The Choice between Common Courtesy and Virtue as seen through Sir Gawain (theme)

Originally posted on CLA Portfolio:

In JRR Tolkien’s translation of Sir Gawain and the Green Knight, the introduction to Sir Gawain contains some interesting thoughts. This introduction is taken from a radio broadcast Tolkien did in 1953. At one point  on the topic of Gawain, Tolkien says, “We see him at the crisis of action forced to distinguish in a scale of value the elements of his code, preserving his chastity, and his loyalty on the highest plane to his host; finally rejecting in fact (if not in empty words) absolute worldly ‘courtesy,’ that is, complete obedience to the will of the sovereign lady, rejecting it in favor of virtue.” In Tolkien’s mind, Gawain, a very flesh and blood character with very human weaknesses, shows the battle between being courteous versus being virtuous. And what is virtuous about Gawain? “The noblest knight of the highest order of Chivalry refuses adultery, places hatred of sin in the…

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Rest or stay busy, busy, busy? (quote)

“The whole of life goes on like this. We seek repose by battling against difficulties, and once they are overcome, repose becomes unbearable because of the boredom it engenders.”

“From these two opposite instincts arises a confused plan…”

–Pascal (Pensees, 168)

Perhaps it should be both rest and resourcefulness…

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Book Review (analysis and synthesis): Those Terrible Middle Ages! by Regine Pernoud

Originally posted on CLA Portfolio:

Author: Regine Pernoud. A French woman who lived from 1909 to 1998. She was a Doctor of Literature, Archivist, Medievalist, Historian, Curator, and Writer.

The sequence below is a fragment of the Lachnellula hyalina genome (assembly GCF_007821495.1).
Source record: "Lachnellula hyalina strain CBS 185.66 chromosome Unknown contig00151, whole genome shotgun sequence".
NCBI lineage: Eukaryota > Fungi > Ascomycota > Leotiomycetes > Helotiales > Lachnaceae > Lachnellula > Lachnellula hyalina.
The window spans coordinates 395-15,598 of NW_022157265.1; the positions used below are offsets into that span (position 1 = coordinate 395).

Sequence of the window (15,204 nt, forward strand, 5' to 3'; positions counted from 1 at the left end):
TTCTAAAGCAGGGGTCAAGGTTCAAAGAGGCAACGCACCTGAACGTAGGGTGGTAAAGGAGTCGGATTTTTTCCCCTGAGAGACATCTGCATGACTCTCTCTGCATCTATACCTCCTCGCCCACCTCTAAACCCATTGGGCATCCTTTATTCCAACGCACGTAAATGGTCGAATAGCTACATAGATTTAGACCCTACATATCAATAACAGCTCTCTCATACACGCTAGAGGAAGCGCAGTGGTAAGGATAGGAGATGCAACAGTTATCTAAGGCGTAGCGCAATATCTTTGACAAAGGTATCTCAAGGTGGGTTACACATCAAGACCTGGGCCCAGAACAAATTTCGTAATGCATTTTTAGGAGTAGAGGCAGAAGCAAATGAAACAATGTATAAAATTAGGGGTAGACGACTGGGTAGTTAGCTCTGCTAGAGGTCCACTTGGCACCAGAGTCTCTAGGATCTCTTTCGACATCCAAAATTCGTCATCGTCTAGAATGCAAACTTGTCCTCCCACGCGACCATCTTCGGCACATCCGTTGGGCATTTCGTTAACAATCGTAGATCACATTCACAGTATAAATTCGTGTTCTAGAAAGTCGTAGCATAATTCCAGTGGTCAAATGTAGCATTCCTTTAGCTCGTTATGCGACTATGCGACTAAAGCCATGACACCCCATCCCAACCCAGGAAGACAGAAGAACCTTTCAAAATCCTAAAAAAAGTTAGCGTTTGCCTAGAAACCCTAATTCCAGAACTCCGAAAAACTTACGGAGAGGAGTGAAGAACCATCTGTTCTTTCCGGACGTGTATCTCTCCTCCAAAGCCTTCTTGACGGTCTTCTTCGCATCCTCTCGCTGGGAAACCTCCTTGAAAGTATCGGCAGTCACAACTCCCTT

Year Published: 1977, original in French

Reading Level: High-School. Students might need to prepare for the rhetorical use of sarcasm in non-fiction literature. In my opinion, Pernoud uses a tone of sarcasm to convey her incredulity about the misunderstandings that people have about the Middle Ages, especially since she lived in France with other Frenchmen who can’t help but walk amongst the relics of that time. Students should also be given some background knowledge on the use of categories. For instance, Pernoud’s use of the term “High Middle Ages” is different from what other educators conceive as the “High Middle Ages.”

Morality Level: This is a non-fiction work. Since this is a book on history, the inquiry by the students should be on the level of…

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Knowing your worth (quote)

Let us know our own worth. Let us have self-esteem because we have within ourselves a nature capable of good, but let us not at the same time cherish the vileness of which we are capable.

–Pascal (Pensees 151)

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